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A methodology to derive the critical demand density for designing and operating feeder transit services

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  • Quadrifoglio, Luca
  • Li, Xiugang

Abstract

Feeder lines are one of the most often used types of flexible transit services connecting a service area to a major transit network through a transfer point. They often switch operations between a demand responsive and a fixed-route policy. In designing and running such systems, the identification of the condition justifying the operating switch is often hard to properly evaluate. In this paper, we propose an analytical model and solution of the problem to assist decision makers and operators in their choice. By employing continuous approximations, we derive handy but powerful closed-form expressions to estimate the critical demand densities, representing the switching point between the competing operating policies. Based on the results of one-vehicle and two-vehicle operations for various scenarios, in comparison to values generated from simulation, we verify the validity of our analytical modeling approach.

Suggested Citation

  • Quadrifoglio, Luca & Li, Xiugang, 2009. "A methodology to derive the critical demand density for designing and operating feeder transit services," Transportation Research Part B: Methodological, Elsevier, vol. 43(10), pages 922-935, December.
  • Handle: RePEc:eee:transb:v:43:y:2009:i:10:p:922-935
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    References listed on IDEAS

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    1. Daganzo, Carlos F., 1984. "Checkpoint dial-a-ride systems," Transportation Research Part B: Methodological, Elsevier, vol. 18(4-5), pages 315-327.
    2. Quadrifoglio, Luca & Dessouky, Maged M. & Ordóñez, Fernando, 2008. "A simulation study of demand responsive transit system design," Transportation Research Part A: Policy and Practice, Elsevier, vol. 42(4), pages 718-737, May.
    3. Quadrifoglio, Luca & Dessouky, Maged M. & Ordonez, Fernando, 2008. "Mobility allowance shuttle transit (MAST) services: MIP formulation and strengthening with logic constraints," European Journal of Operational Research, Elsevier, vol. 185(2), pages 481-494, March.
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    6. Hall, Randolph W., 1986. "Discrete models/continuous models," Omega, Elsevier, vol. 14(3), pages 213-220.
    7. Aldaihani, Majid M. & Quadrifoglio, Luca & Dessouky, Maged M. & Hall, Randolph, 2004. "Network design for a grid hybrid transit service," Transportation Research Part A: Policy and Practice, Elsevier, vol. 38(7), pages 511-530, August.
    8. Langevin, André & Mbaraga, Pontien & Campbell, James F., 1996. "Continuous approximation models in freight distribution: An overview," Transportation Research Part B: Methodological, Elsevier, vol. 30(3), pages 163-188, June.
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    Citations

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    Cited by:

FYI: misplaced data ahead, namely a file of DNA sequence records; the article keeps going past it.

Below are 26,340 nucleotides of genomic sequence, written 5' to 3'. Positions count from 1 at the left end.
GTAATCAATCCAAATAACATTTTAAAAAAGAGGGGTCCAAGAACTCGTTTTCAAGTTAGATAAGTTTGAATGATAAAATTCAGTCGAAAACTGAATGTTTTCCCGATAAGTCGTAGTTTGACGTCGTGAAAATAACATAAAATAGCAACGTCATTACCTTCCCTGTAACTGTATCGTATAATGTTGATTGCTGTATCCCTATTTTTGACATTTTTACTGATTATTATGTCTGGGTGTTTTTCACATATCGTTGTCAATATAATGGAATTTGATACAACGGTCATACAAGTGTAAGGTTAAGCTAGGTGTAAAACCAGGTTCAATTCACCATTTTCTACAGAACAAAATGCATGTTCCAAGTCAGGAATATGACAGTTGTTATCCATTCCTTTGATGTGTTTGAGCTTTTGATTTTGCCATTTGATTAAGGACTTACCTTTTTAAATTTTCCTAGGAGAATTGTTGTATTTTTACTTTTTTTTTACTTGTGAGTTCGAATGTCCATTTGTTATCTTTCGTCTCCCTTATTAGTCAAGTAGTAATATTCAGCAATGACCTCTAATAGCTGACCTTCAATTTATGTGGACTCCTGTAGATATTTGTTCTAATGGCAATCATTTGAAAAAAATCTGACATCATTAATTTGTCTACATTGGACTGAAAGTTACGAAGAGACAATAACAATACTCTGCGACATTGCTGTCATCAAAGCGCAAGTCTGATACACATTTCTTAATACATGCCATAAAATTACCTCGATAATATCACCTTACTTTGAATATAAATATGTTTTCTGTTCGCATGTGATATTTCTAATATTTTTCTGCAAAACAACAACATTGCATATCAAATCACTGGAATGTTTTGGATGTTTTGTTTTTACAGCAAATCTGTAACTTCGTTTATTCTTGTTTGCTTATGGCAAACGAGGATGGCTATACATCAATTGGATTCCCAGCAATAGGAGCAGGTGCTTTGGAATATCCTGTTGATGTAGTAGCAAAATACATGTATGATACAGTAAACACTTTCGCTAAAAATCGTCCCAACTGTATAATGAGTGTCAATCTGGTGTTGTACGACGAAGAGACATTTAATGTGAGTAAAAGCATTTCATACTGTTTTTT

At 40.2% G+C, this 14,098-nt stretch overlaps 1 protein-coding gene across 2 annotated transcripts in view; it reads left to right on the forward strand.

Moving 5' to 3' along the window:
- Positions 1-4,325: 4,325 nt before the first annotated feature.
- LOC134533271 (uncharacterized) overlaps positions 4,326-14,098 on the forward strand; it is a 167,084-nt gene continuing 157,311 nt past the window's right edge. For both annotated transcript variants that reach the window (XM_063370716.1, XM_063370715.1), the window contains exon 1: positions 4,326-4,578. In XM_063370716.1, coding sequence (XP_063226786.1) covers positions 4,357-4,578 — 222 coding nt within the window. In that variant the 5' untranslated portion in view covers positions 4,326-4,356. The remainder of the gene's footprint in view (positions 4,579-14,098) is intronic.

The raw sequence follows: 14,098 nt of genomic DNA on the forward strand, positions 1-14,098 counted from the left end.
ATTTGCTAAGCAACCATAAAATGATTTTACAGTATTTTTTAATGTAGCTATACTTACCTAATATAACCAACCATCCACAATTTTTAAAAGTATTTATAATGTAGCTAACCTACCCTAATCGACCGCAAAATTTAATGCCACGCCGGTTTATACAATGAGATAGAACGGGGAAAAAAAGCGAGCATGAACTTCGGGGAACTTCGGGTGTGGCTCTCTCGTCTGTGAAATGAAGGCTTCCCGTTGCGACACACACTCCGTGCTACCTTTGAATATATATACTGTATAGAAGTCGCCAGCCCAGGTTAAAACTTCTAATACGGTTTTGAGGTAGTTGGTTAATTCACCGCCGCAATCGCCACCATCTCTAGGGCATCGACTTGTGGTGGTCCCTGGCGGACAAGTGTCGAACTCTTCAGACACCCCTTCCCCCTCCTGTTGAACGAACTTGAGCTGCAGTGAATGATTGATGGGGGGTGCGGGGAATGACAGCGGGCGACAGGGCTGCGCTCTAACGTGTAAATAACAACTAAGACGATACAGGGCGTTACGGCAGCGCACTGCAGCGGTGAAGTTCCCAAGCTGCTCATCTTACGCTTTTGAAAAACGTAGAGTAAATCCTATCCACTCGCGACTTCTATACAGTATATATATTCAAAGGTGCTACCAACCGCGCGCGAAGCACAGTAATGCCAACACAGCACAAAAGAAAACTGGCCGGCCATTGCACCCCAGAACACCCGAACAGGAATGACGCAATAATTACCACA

1. Chandra, Shailesh & Quadrifoglio, Luca, 2013. "A model for estimating the optimal cycle length of demand responsive feeder transit services," Transportation Research Part B: Methodological, Elsevier, vol. 51(C), pages 1-16.
    2. Chandra, Shailesh & Bari, Muhammad Ehsanul & Devarasetty, Prem Chand & Vadali, Sharada, 2013. "Accessibility evaluations of feeder transit services," Transportation Research Part A: Policy and Practice, Elsevier, vol. 52(C), pages 47-63.
    3. Curtin, Kevin M. & Biba, Steve, 2011. "The Transit Route Arc-Node Service Maximization problem," European Journal of Operational Research, Elsevier, vol. 208(1), pages 46-56, January.
    4. Yu, Yao & Machemehl, Randy B. & Xie, Chi, 2015. "Demand-responsive transit circulator service network design," Transportation Research Part E: Logistics and Transportation Review, Elsevier, vol. 76(C), pages 160-175.
    5. repec:eee:transb:v:107:y:2018:i:c:p:229-252 is not listed on IDEAS
    6. Kim, Myungseob (Edward) & Schonfeld, Paul, 2015. "Maximizing net benefits for conventional and flexible bus services," Transportation Research Part A: Policy and Practice, Elsevier, vol. 80(C), pages 116-133.
    7. repec:eee:transb:v:104:y:2017:i:c:p:36-57 is not listed on IDEAS
    8. Ellegood, William A. & Campbell, James F. & North, Jeremy, 2015. "Continuous approximation models for mixed load school bus routing," Transportation Research Part B: Methodological, Elsevier, vol. 77(C), pages 182-198.
    9. Stiglic, M. & Agatz, N.A.H. & Savelsbergh, M.W.P. & Gradisar, M., 2016. "Enhancing Urban Mobility: Integrating Ride-sharing and Public Transit," ERIM Report Series Research in Management ERS-2016-006-LIS, Erasmus Research Institute of Management (ERIM), ERIM is the joint research institute of the Rotterdam School of Management, Erasmus University and the Erasmus School of Economics (ESE) at Erasmus University Rotterdam.
    10. Campbell, James F., 2013. "A continuous approximation model for time definite many-to-many transportation," Transportation Research Part B: Methodological, Elsevier, vol. 54(C), pages 100-112.
    11. An, Kun & Lo, Hong K., 2015. "Robust transit network design with stochastic demand considering development density," Transportation Research Part B: Methodological, Elsevier, vol. 81(P3), pages 737-754.
    12. Qiu, Feng & Shen, Jinxing & Zhang, Xuechi & An, Chengchuan, 2015. "Demi-flexible operating policies to promote the performance of public transit in low-demand areas," Transportation Research Part A: Policy and Practice, Elsevier, vol. 80(C), pages 215-230.

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